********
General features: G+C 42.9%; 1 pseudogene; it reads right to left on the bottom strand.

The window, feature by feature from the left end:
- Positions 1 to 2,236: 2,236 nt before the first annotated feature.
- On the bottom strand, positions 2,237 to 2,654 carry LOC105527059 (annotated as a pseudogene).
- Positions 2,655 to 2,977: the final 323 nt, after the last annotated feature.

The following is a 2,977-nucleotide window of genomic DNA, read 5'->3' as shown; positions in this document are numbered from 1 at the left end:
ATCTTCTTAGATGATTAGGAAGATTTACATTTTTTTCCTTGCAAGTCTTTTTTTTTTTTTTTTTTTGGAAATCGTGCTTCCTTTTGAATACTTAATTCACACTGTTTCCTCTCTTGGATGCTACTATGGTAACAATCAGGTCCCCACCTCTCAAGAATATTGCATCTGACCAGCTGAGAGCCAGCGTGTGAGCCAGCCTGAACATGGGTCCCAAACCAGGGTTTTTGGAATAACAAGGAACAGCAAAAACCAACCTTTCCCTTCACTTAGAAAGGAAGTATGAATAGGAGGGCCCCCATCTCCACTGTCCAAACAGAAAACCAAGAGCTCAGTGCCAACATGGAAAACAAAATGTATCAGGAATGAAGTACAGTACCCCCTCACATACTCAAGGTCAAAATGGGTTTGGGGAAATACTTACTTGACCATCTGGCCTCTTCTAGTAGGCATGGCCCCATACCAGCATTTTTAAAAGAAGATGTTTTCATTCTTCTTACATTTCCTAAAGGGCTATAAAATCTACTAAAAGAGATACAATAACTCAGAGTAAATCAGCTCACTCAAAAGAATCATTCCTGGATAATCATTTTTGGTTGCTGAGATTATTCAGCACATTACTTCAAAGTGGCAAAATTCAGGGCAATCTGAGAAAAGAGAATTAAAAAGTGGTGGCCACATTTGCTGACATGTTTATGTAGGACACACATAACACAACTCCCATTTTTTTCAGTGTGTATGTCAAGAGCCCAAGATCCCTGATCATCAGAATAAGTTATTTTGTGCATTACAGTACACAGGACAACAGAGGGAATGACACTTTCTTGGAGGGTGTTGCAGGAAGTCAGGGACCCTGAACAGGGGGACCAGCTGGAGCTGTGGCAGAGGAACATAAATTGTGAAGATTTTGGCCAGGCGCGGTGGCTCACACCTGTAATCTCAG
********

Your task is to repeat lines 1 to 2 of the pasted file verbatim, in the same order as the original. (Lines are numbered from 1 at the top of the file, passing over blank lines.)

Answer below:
General features: G+C 42.9%; 1 pseudogene; it reads right to left on the bottom strand.

The window, feature by feature from the left end: